Electioneering in Israel and Palestine

It's probably a bad idea for parliamentary election campaigns to be held at the same time for the Israeli parliament (the Knesset) and the Palestinian Authority. The opportunity for brinkmanship, provocation, violence, and stirring up of revanchiste passions is not conducive for election results that all participants can live with.

Two incidents reported today are clearly aimed at helping Likud in the Israeli elections, but they seem more likely to have an impact on the Palestinian vote.

First, the BBC reports that a row has erupted between the Israeli and Palestinian authorities over the decision to bar Palestinians living in Jerusalem from voting in the Palestinian election next month (January 15 2006).

The Israeli government's argument is that allowing East Jerusalem's Palestinians to vote would give Hamas power. It is hard to see that preventing some Palestinians from voting will encourage the others to vote for moderate candidates. In fact, the decision allows the Palestinian Authority's ruling party to cancel the election and blame the Israelis.

Second, as if to underscore the notion among Palestinians that Hamas is the real power in the Palestinian Authority, news that Zayid Khalil Moussa, a commander of the Izzedine al-Qassam Brigades (a leading Hamas terrorist group) has been killed in a shoot-out with Israeli troops in Jenin. One Israeli border guard was wounded.

Both incidents are of course aimed at encouraging Israeli voters to back either Likud or the new Kadima party, in advance of their March 28 2006 showdown.

Rumours of election fraud in Iraq

With a two-week blackout period between the closing of polls in Iraq and the publication of official election returns, a great deal of speculation is going around, particularly about Shi'ite candidates doing unexpectedly well in Bagdad.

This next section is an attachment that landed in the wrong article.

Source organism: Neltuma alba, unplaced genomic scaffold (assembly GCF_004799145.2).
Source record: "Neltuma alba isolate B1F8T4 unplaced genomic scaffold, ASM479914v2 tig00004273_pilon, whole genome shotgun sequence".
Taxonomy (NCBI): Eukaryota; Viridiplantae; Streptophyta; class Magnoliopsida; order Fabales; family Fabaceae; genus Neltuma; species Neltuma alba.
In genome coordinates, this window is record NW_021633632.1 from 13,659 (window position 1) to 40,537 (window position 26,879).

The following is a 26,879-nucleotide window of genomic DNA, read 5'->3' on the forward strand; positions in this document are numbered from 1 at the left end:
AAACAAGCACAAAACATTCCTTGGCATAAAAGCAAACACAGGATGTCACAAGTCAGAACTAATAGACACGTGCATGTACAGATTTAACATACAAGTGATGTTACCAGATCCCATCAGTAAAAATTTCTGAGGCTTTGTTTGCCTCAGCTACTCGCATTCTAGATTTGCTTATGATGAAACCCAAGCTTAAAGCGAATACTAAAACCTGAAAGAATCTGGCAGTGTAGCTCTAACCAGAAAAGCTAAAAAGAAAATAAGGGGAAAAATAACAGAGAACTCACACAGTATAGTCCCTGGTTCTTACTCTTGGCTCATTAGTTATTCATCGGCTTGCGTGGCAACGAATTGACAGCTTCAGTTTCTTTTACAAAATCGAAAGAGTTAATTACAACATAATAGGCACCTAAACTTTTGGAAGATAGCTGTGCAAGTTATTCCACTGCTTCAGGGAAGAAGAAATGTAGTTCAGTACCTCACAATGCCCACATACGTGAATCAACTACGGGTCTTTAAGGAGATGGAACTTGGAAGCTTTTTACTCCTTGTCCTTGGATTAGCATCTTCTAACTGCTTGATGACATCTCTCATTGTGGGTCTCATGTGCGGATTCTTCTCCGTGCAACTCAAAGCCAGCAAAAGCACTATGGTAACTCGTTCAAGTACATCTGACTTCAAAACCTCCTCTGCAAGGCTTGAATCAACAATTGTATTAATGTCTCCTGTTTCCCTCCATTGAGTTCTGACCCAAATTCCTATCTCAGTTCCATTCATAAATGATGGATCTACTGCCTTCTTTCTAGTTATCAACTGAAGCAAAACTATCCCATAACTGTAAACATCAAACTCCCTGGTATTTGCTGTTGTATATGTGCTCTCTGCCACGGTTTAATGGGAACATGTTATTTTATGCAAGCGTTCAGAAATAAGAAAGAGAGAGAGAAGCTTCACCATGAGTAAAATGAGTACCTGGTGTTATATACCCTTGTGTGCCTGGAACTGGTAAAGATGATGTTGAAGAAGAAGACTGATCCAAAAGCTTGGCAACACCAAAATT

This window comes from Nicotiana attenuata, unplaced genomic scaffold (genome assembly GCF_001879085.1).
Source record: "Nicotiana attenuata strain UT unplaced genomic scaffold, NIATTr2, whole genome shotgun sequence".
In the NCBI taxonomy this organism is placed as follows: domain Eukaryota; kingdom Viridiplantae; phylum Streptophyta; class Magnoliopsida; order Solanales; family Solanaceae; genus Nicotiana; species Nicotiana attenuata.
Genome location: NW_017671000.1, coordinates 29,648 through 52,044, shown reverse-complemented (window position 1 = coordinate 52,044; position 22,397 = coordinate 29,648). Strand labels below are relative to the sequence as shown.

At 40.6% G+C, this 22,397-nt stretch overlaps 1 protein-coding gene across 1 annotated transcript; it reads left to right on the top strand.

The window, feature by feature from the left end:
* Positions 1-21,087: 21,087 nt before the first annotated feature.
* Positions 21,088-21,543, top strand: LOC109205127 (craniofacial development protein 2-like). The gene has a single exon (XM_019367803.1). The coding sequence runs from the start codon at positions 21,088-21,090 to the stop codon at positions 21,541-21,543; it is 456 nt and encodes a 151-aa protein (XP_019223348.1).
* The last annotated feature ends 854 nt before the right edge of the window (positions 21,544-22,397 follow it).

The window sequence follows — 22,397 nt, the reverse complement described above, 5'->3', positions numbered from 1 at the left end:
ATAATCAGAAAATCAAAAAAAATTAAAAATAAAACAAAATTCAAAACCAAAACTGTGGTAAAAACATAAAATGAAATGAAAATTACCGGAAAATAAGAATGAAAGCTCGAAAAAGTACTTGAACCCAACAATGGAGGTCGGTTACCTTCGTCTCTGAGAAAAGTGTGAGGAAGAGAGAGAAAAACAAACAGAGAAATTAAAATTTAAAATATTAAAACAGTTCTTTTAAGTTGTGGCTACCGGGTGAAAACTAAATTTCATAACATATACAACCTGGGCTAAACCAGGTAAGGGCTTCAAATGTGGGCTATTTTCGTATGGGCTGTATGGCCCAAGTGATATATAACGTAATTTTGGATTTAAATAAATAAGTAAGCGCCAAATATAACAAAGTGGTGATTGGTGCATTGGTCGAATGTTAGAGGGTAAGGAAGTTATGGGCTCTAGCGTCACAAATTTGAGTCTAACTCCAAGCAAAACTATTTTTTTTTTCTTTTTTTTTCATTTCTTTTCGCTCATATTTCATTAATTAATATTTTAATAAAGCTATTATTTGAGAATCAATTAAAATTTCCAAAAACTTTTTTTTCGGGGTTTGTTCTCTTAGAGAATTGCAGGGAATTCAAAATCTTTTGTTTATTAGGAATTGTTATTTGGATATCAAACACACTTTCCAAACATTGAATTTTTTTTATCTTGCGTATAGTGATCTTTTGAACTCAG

The shortage of external links in this posting on Iraq the Model, is an indication that we're not dealing with much published information.

More updates as I get them. For the record, this is what I wrote before the elections began.

Democrats hold second place in O.C.

The election for the 48th congressional district of the U.S. House of Representatives ended, predictably, as a victory for the Republican candidate, Mr john Campbell [click here for official results].

I previewed the election here.

Despite considerable media attention, Jim Gilchrist, the candidate for tighter immigration controls failed to hold the second placed he held in the first round of voting. Democrat Steve Young is publicly gloating his second place, but the truth is that there was no fright for the Republicans to be had.

Local media comments on the election can be found here, and here.

The special election isn't really a disappointment for the Democrats, but if we take national polls [compiled by RealClear Politics] and compare them to this result, it is clear that claims of a Democrat takeover of the House of Representatives in 2006 are wildly optimistic.